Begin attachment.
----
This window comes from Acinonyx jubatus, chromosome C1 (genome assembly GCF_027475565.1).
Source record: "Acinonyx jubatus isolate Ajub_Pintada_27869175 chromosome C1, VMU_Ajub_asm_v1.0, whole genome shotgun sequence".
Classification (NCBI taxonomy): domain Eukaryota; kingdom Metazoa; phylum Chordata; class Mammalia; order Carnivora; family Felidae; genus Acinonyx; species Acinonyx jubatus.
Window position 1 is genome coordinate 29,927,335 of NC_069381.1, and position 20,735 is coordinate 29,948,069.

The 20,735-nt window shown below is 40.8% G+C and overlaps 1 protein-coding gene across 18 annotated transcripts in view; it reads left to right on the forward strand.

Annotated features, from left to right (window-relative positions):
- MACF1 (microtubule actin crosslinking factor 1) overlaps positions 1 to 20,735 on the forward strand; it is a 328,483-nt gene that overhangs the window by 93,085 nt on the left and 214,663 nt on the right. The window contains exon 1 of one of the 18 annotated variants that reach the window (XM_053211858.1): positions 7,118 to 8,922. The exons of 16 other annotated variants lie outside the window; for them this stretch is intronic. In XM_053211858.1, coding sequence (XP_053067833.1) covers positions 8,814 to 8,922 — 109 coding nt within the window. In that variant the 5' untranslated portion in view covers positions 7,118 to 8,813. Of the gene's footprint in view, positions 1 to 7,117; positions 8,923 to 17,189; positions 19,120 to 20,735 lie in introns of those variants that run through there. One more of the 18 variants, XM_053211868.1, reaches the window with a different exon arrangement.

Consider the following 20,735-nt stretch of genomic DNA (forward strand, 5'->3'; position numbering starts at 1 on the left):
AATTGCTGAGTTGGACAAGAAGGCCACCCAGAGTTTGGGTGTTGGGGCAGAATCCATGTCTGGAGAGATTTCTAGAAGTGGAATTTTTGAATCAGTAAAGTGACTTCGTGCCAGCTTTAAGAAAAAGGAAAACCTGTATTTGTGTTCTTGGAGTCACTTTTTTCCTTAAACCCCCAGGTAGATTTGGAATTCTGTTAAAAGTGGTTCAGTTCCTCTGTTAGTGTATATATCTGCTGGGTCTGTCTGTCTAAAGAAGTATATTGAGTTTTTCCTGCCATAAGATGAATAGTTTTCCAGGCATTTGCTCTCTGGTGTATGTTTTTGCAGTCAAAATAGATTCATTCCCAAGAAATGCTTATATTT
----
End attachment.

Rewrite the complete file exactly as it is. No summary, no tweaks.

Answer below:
This window comes from Acinonyx jubatus, chromosome C1 (genome assembly GCF_027475565.1).
Source record: "Acinonyx jubatus isolate Ajub_Pintada_27869175 chromosome C1, VMU_Ajub_asm_v1.0, whole genome shotgun sequence".
Classification (NCBI taxonomy): domain Eukaryota; kingdom Metazoa; phylum Chordata; class Mammalia; order Carnivora; family Felidae; genus Acinonyx; species Acinonyx jubatus.
Window position 1 is genome coordinate 29,927,335 of NC_069381.1, and position 20,735 is coordinate 29,948,069.

The 20,735-nt window shown below is 40.8% G+C and overlaps 1 protein-coding gene across 18 annotated transcripts in view; it reads left to right on the forward strand.

Annotated features, from left to right (window-relative positions):
- MACF1 (microtubule actin crosslinking factor 1) overlaps positions 1 to 20,735 on the forward strand; it is a 328,483-nt gene that overhangs the window by 93,085 nt on the left and 214,663 nt on the right. The window contains exon 1 of one of the 18 annotated variants that reach the window (XM_053211858.1): positions 7,118 to 8,922. The exons of 16 other annotated variants lie outside the window; for them this stretch is intronic. In XM_053211858.1, coding sequence (XP_053067833.1) covers positions 8,814 to 8,922 — 109 coding nt within the window. In that variant the 5' untranslated portion in view covers positions 7,118 to 8,813. Of the gene's footprint in view, positions 1 to 7,117; positions 8,923 to 17,189; positions 19,120 to 20,735 lie in introns of those variants that run through there. One more of the 18 variants, XM_053211868.1, reaches the window with a different exon arrangement.

Consider the following 20,735-nt stretch of genomic DNA (forward strand, 5'->3'; position numbering starts at 1 on the left):
AATTGCTGAGTTGGACAAGAAGGCCACCCAGAGTTTGGGTGTTGGGGCAGAATCCATGTCTGGAGAGATTTCTAGAAGTGGAATTTTTGAATCAGTAAAGTGACTTCGTGCCAGCTTTAAGAAAAAGGAAAACCTGTATTTGTGTTCTTGGAGTCACTTTTTTCCTTAAACCCCCAGGTAGATTTGGAATTCTGTTAAAAGTGGTTCAGTTCCTCTGTTAGTGTATATATCTGCTGGGTCTGTCTGTCTAAAGAAGTATATTGAGTTTTTCCTGCCATAAGATGAATAGTTTTCCAGGCATTTGCTCTCTGGTGTATGTTTTTGCAGTCAAAATAGATTCATTCCCAAGAAATGCTTATATTT